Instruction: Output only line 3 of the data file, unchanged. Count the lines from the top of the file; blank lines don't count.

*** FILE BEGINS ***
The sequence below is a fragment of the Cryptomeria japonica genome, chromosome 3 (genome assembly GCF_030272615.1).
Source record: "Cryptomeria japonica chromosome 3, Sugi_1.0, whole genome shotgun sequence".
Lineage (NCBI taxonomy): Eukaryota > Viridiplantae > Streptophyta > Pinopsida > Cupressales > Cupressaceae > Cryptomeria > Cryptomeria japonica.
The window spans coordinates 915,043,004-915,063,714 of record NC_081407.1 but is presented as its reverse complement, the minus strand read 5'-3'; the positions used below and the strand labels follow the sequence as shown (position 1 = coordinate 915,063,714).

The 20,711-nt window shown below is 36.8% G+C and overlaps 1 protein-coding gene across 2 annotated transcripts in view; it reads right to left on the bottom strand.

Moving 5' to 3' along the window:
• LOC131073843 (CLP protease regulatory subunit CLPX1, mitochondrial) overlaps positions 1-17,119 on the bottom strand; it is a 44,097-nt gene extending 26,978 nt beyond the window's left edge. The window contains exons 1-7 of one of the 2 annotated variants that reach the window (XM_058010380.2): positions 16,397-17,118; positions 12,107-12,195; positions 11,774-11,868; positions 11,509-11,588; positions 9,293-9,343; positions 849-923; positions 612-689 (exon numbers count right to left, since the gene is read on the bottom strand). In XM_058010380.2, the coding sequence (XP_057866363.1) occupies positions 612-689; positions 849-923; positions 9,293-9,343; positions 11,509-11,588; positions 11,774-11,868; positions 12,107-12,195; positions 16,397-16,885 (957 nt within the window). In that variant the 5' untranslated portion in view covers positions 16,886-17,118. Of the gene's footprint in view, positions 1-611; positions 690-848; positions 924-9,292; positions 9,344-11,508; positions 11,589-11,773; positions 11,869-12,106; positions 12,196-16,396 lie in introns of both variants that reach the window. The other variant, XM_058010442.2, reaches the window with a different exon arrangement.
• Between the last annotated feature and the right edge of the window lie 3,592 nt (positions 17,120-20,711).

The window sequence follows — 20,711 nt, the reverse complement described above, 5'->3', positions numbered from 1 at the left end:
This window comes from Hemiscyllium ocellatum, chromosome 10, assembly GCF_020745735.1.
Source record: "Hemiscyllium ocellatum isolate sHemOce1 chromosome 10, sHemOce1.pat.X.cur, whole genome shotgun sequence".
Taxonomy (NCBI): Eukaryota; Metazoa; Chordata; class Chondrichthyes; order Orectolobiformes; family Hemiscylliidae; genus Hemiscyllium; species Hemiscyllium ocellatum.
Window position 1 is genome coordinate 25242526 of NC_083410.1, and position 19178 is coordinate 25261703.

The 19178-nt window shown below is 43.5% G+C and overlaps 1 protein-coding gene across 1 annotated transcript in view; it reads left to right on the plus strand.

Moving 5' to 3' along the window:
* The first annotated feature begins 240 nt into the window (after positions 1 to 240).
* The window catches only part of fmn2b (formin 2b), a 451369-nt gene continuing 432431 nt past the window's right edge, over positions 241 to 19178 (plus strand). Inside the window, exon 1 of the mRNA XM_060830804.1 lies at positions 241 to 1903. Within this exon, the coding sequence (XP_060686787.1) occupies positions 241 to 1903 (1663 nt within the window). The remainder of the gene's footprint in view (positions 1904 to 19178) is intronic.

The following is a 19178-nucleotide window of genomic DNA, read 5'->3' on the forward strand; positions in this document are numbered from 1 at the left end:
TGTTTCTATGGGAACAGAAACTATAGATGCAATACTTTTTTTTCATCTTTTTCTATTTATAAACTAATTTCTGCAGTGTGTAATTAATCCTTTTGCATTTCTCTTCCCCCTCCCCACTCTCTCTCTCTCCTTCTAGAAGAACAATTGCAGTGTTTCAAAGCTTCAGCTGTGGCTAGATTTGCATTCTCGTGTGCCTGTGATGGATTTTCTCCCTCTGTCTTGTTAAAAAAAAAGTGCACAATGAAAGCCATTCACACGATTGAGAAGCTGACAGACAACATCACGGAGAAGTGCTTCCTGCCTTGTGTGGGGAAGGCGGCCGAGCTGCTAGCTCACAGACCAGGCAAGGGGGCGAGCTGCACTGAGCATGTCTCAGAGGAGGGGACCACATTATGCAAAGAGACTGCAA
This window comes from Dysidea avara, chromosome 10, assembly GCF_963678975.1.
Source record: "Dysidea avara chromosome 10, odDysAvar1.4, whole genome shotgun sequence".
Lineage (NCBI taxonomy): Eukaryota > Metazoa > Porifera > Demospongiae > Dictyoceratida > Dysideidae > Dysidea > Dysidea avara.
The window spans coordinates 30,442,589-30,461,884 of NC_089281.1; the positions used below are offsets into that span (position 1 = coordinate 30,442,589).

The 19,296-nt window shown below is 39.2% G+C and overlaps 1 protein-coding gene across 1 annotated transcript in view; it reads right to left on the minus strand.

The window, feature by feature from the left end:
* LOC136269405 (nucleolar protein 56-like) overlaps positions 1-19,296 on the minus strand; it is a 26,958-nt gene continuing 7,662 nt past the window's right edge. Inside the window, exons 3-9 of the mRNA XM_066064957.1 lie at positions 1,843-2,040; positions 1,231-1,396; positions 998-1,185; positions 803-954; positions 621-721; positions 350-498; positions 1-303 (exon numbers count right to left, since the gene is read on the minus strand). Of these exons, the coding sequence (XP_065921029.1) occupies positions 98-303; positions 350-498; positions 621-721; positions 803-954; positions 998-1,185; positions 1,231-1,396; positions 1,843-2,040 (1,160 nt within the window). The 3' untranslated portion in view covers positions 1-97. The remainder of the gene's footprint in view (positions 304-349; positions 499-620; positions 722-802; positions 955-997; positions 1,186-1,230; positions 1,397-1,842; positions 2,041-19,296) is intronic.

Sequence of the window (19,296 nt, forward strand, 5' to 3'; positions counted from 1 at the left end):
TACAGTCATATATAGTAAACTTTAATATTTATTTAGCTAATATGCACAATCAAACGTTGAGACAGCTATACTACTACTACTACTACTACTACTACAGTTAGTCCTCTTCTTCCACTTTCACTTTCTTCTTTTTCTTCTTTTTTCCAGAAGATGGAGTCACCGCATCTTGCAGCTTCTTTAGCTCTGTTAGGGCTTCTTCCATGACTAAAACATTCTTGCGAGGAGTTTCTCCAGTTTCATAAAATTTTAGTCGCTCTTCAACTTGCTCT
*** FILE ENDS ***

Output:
Lineage (NCBI taxonomy): Eukaryota > Viridiplantae > Streptophyta > Pinopsida > Cupressales > Cupressaceae > Cryptomeria > Cryptomeria japonica.